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“Languages are really intriguing. They are, at least for me, the bridges that lead to understanding other cultures.”
For Shuyi Qui, a student of the Master of Asia and Pacific Studies program at ANU, language has always been intriguing. Given her ever-growing interest in the Pacific and, more importantly, in the diverse languages spoken in the region, ANU was the perfect destination for the cultural learning Shuyi was seeking. The great cohort of scholars and academic collections made ANU the ideal place to further her study and understanding of the Pacific region.
In fact, studying Tok Pisin has made Shuyi’s learning of the Pacific region even more fantastic. According to her, on the one hand, it brings her closer to the sea of the Pacific islands, and especially to PNG.
“I have two really great lecturers who guide my journey. Jenny is from PNG. She puts a great deal of effort into developing the Tok Pisin program with her insights and a distinctive reflection on delivering Indigenous knowledge. Darja bases her teaching on years of fieldwork experience and a wide range of multimedia materials, many of which are documentaries that film and present a real part of PNG. Although study journeys to the Pacific have been nearly impossible due to the pandemic, I still feel like voyaging on a canoe sitting in the classroom or the virtual Zoom room, to borrow from I-Kiribati and African American scholar Teresia Teaiwa’s metaphor.”
On the other hand, she loves having a classroom cohort from different walks of life with their unique stories about PNG, as well as the many great scholars whom she may not be able to meet in person but whose works help her in her journey.
Crossing the Bridge of Tok Pisin
As part of her studies, Shuyi also chose to specialise in Tok Pisin language and culture. For her, languages serve as bridges that lead to understanding other cultures, as is evidenced in the impressive lineup of diverse languages she’s well versed in—French, Japanese and Latvian. She searched for materials firstly for the purpose of learning the language, but gradually, she started reading in Tok Pisin generally to understand and gain more insight into not just the language but also into the Pacific. Of course, Tok Pisin is only a small part of the huge Pacific language repository, but to Shuyi, it was a good starting point and a navigator. Learning Tok Pisin for Shuyi has been like the “ocean currents or sea winds” aiding her navigation through Pacific Studies. She did not have a particular focus on Tok Pisin, but learning the language has helped shift her focus to Papua New Guinea (PNG).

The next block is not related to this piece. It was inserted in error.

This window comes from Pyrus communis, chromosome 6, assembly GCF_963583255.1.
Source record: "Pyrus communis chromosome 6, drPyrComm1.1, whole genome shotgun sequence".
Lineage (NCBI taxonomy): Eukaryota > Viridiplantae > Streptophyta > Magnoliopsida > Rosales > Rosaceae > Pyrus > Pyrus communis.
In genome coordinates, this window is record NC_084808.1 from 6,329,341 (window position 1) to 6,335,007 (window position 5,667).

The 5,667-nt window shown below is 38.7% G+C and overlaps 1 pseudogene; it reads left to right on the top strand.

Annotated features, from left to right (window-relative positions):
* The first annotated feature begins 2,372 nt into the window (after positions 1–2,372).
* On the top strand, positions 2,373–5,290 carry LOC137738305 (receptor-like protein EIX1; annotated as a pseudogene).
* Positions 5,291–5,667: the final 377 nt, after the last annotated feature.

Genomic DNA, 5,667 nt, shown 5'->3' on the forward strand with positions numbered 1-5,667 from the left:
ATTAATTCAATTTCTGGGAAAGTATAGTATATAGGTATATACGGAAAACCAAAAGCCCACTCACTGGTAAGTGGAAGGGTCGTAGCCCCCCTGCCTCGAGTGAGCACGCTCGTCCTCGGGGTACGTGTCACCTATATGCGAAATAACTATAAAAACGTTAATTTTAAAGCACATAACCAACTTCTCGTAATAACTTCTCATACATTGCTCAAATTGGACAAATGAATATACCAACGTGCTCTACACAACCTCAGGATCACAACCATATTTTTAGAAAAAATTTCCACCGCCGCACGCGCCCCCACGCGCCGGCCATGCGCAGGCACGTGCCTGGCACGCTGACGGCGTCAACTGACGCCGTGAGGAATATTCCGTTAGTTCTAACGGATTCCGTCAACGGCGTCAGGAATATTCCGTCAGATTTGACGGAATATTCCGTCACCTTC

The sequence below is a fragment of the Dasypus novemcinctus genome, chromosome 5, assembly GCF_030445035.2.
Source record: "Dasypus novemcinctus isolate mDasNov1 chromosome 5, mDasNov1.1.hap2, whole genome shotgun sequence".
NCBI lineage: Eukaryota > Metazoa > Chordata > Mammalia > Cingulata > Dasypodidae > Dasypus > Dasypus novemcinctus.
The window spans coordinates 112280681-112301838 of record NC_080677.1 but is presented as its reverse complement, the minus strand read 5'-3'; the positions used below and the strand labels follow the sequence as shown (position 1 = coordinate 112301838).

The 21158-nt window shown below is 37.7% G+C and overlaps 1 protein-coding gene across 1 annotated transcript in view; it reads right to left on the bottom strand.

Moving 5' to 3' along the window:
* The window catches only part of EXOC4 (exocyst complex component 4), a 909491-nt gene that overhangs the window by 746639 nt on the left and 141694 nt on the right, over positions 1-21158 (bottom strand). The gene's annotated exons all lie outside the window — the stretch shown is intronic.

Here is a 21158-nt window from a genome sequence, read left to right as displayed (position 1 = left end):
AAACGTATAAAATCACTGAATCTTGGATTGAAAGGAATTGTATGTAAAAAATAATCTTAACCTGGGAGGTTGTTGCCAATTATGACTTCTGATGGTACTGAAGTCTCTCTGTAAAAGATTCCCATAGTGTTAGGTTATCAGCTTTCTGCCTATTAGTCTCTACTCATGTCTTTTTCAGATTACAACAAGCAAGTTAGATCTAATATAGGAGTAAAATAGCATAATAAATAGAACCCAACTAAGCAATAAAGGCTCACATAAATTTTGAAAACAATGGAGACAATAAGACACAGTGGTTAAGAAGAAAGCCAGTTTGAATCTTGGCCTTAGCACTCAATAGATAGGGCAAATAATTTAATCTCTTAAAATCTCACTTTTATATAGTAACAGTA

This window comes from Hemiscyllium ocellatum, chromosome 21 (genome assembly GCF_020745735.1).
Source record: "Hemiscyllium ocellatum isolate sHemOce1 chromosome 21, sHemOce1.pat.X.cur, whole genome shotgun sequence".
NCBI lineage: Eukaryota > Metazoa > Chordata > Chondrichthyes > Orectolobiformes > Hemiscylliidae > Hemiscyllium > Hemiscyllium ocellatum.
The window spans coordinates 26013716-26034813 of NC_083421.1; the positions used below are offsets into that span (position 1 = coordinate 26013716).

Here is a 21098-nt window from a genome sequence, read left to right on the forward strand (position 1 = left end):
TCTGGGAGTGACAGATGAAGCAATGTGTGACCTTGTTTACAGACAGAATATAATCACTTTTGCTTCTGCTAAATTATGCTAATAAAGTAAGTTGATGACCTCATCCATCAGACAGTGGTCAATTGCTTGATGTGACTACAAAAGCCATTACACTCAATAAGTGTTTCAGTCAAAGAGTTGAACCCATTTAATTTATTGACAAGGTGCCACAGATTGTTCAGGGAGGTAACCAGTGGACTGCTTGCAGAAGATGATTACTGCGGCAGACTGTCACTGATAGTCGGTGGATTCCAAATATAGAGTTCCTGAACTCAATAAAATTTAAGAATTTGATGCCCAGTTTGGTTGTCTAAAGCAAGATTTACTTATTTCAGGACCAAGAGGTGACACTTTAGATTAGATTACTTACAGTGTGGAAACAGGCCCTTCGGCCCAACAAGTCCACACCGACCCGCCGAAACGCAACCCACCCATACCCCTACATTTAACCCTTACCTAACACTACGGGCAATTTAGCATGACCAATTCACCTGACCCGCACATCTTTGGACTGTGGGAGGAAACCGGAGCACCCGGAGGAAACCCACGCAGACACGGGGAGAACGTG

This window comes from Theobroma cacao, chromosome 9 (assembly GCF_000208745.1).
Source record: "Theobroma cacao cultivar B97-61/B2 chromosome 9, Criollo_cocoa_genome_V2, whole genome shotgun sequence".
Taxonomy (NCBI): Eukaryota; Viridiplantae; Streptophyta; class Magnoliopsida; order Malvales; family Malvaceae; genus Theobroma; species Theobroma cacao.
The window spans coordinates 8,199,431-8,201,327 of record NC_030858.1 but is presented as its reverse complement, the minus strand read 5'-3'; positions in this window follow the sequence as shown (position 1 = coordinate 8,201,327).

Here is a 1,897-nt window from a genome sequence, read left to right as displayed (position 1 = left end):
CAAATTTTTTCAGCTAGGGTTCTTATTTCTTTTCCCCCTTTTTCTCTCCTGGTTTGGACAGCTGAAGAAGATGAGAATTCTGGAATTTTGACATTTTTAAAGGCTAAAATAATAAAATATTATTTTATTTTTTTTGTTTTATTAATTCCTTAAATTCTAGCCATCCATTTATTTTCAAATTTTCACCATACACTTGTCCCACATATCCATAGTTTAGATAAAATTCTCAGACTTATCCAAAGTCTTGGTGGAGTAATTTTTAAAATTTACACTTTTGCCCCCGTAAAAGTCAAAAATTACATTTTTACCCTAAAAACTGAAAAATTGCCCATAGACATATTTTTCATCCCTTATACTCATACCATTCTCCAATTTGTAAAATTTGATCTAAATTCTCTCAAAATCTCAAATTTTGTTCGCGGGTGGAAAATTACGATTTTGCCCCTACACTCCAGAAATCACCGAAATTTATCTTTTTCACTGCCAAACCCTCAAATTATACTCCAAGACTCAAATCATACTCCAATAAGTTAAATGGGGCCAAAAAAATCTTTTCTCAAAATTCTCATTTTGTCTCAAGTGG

Pacific Studies in a Globalised World
One day, when Shuyi was tasked with an assessment (PASI6001: Pacific Studies in a Globalised World, delivered by Associate Professor Katerina Teaiwa), she got thinking: how was it that Tok Pisin was the only fully taught Pacific language at ANU and, in fact, across Australia? She had always been somewhat perplexed by the concepts of in-depth understanding and authenticity during her tertiary journey through Pacific studies. She wanted to learn a Pacific language and push herself closer to the region. But this was clearly not an easily accessible option.
It is this realisation and her interest in languages that provoked her to select her theme for the assessment given to her: to conduct specific research on Pacific languages being offered at universities around the world. Shuyi looked at it as an opportunity to study the landscape of tertiary Pacific language education, and to reflect on its nuances and on its relations with the Pacific studies. To do this, she also familiarised herself with the finer nuances of the Tok Pisin Program and interviewed the CHL Tok Pisin academics, who kindly shared valuable and insightful stories about the work that goes on behind the scenes—from the establishment to the design of this program.